The Last American Hero (1973): Jeff Bridges’ easygoing charm shines as “Junior” Johnson, a real-life former moonshiner who turns to stock car racing after his father is put into prison. Jr.’s wheel skills at avoiding the authorities throughout the Carolinas come in handy in the stock car world. Based on a series of articles written by Tom Wolfe and helmed by Lamont Johnson (The Groundstar Conspiracy), the film features Jim Croce’s “I’ve Got a Name” on the soundtrack; Quentin Tarantino saluted the film by putting the song in his Django Unchained.
Death Race 2000 (1975): Directed by Paul Bartel and produced by Roger Corman, this wild satirical look at a futuristic, cross-country race in which drivers score points for running over pedestrians is one of the greatest “B” movies ever made, an amped up, bloody, unofficial live-action version of “Wacky Races.” David Carradine is Frankenstein, the monosyllabic antihero; Sylvester Stallone plays bad guy “Machine Gun” Joe Viterbo; and Mary Woronov, Martin Kove, and Roberta Collins are along for the darkly humorous ride. The film spawned two pseudo-sequels (Cannonball and Deathsport), and a latter-day Jason Statham remake.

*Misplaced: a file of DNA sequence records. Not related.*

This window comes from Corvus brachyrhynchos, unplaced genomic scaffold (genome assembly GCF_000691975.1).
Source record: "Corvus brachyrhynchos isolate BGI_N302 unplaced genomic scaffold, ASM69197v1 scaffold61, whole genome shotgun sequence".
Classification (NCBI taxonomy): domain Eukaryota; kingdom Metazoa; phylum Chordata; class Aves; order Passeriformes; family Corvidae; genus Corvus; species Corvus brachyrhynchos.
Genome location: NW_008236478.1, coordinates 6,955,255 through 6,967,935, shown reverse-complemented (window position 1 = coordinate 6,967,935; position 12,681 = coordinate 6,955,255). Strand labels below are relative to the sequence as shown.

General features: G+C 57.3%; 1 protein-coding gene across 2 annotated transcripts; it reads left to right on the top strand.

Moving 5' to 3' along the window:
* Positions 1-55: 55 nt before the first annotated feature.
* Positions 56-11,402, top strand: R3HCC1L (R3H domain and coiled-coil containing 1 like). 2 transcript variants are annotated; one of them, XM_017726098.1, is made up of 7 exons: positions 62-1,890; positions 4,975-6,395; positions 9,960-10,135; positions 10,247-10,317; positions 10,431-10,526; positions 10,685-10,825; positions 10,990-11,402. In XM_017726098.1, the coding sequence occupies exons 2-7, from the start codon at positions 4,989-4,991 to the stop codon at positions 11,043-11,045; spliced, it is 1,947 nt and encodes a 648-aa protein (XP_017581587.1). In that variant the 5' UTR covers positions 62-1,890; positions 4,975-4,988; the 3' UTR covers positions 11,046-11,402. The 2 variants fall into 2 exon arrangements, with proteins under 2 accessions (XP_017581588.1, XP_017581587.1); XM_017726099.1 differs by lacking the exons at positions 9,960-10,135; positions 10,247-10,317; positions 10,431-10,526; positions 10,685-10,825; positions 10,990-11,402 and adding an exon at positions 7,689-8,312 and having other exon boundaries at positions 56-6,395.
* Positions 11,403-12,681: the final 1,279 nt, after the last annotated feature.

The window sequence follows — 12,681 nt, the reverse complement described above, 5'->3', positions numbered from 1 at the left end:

Heart Like a Wheel (1983): Most people know Bonnie Bedelia as the feisty wife of Bruce Willis in the Die Hard movies. But five years before she became Holly McClane, Bedelia delivered an impressive turn in this film bio of Shirley Muldowney, whose courage and spirit led her to become the world’s first female drag racer. Set in the 1950s and 1960s, this atmospheric effort from Jonathan Kaplan (The Accused) follows Muldowney’s gritty pursuit of the racing game and her tumultuous personal life with her husband (Leo Rossi) and fellow racer (Beau Bridges).
Any flicks we forgot that you feel should be taking a victory lap?